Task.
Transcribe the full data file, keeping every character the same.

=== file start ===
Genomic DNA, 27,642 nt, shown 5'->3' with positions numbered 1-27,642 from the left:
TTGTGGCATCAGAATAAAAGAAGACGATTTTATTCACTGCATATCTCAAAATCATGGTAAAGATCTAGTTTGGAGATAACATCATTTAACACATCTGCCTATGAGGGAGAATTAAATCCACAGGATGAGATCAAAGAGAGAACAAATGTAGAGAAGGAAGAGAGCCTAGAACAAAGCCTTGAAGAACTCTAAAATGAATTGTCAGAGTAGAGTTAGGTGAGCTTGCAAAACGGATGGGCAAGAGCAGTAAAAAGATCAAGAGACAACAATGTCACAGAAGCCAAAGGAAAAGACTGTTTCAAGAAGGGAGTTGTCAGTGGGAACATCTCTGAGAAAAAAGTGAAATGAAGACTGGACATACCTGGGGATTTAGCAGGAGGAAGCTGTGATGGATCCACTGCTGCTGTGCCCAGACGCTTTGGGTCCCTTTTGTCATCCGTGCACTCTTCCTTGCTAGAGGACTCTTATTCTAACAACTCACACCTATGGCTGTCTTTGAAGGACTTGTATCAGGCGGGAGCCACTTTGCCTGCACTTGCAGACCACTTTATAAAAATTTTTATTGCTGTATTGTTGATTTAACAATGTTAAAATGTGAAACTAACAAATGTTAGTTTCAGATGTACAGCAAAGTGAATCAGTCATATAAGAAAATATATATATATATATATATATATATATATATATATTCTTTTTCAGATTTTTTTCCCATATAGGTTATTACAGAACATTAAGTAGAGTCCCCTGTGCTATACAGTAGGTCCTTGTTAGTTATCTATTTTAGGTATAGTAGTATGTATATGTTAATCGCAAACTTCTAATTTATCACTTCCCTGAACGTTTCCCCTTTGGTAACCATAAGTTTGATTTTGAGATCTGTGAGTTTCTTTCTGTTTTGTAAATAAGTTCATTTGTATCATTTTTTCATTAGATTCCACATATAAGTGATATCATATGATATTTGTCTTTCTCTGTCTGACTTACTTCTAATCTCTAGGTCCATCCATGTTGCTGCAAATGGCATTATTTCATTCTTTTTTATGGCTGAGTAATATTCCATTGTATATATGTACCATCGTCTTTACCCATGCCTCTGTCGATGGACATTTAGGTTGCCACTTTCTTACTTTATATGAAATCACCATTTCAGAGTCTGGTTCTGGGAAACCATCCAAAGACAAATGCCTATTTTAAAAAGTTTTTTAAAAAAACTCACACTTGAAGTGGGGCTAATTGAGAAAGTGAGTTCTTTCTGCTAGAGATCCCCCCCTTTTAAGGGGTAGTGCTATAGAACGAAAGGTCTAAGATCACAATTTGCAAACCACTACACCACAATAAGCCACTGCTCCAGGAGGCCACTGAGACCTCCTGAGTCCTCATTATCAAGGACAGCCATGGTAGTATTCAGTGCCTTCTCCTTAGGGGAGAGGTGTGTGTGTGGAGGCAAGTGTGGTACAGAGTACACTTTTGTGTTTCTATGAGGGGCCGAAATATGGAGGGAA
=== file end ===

Genomic DNA, 27,642 nt, shown 5'->3' with positions numbered 1-27,642 from the left:
TTGTGGCATCAGAATAAAAGAAGACGATTTTATTCACTGCATATCTCAAAATCATGGTAAAGATCTAGTTTGGAGATAACATCATTTAACACATCTGCCTATGAGGGAGAATTAAATCCACAGGATGAGATCAAAGAGAGAACAAATGTAGAGAAGGAAGAGAGCCTAGAACAAAGCCTTGAAGAACTCTAAAATGAATTGTCAGAGTAGAGTTAGGTGAGCTTGCAAAACGGATGGGCAAGAGCAGTAAAAAGATCAAGAGACAACAATGTCACAGAAGCCAAAGGAAAAGACTGTTTCAAGAAGGGAGTTGTCAGTGGGAACATCTCTGAGAAAAAAGTGAAATGAAGACTGGACATACCTGGGGATTTAGCAGGAGGAAGCTGTGATGGATCCACTGCTGCTGTGCCCAGACGCTTTGGGTCCCTTTTGTCATCCGTGCACTCTTCCTTGCTAGAGGACTCTTATTCTAACAACTCACACCTATGGCTGTCTTTGAAGGACTTGTATCAGGCGGGAGCCACTTTGCCTGCACTTGCAGACCACTTTATAAAAATTTTTATTGCTGTATTGTTGATTTAACAATGTTAAAATGTGAAACTAACAAATGTTAGTTTCAGATGTACAGCAAAGTGAATCAGTCATATAAGAAAATATATATATATATATATATATATATATATATATATTCTTTTTCAGATTTTTTTCCCATATAGGTTATTACAGAACATTAAGTAGAGTCCCCTGTGCTATACAGTAGGTCCTTGTTAGTTATCTATTTTAGGTATAGTAGTATGTATATGTTAATCGCAAACTTCTAATTTATCACTTCCCTGAACGTTTCCCCTTTGGTAACCATAAGTTTGATTTTGAGATCTGTGAGTTTCTTTCTGTTTTGTAAATAAGTTCATTTGTATCATTTTTTCATTAGATTCCACATATAAGTGATATCATATGATATTTGTCTTTCTCTGTCTGACTTACTTCTAATCTCTAGGTCCATCCATGTTGCTGCAAATGGCATTATTTCATTCTTTTTTATGGCTGAGTAATATTCCATTGTATATATGTACCATCGTCTTTACCCATGCCTCTGTCGATGGACATTTAGGTTGCCACTTTCTTACTTTATATGAAATCACCATTTCAGAGTCTGGTTCTGGGAAACCATCCAAAGACAAATGCCTATTTTAAAAAGTTTTTTAAAAAAACTCACACTTGAAGTGGGGCTAATTGAGAAAGTGAGTTCTTTCTGCTAGAGATCCCCCCCTTTTAAGGGGTAGTGCTATAGAACGAAAGGTCTAAGATCACAATTTGCAAACCACTACACCACAATAAGCCACTGCTCCAGGAGGCCACTGAGACCTCCTGAGTCCTCATTATCAAGGACAGCCATGGTAGTATTCAGTGCCTTCTCCTTAGGGGAGAGGTGTGTGTGTGGAGGCAAGTGTGGTACAGAGTACACTTTTGTGTTTCTATGAGGGGCCGAAATATGGAGGGAA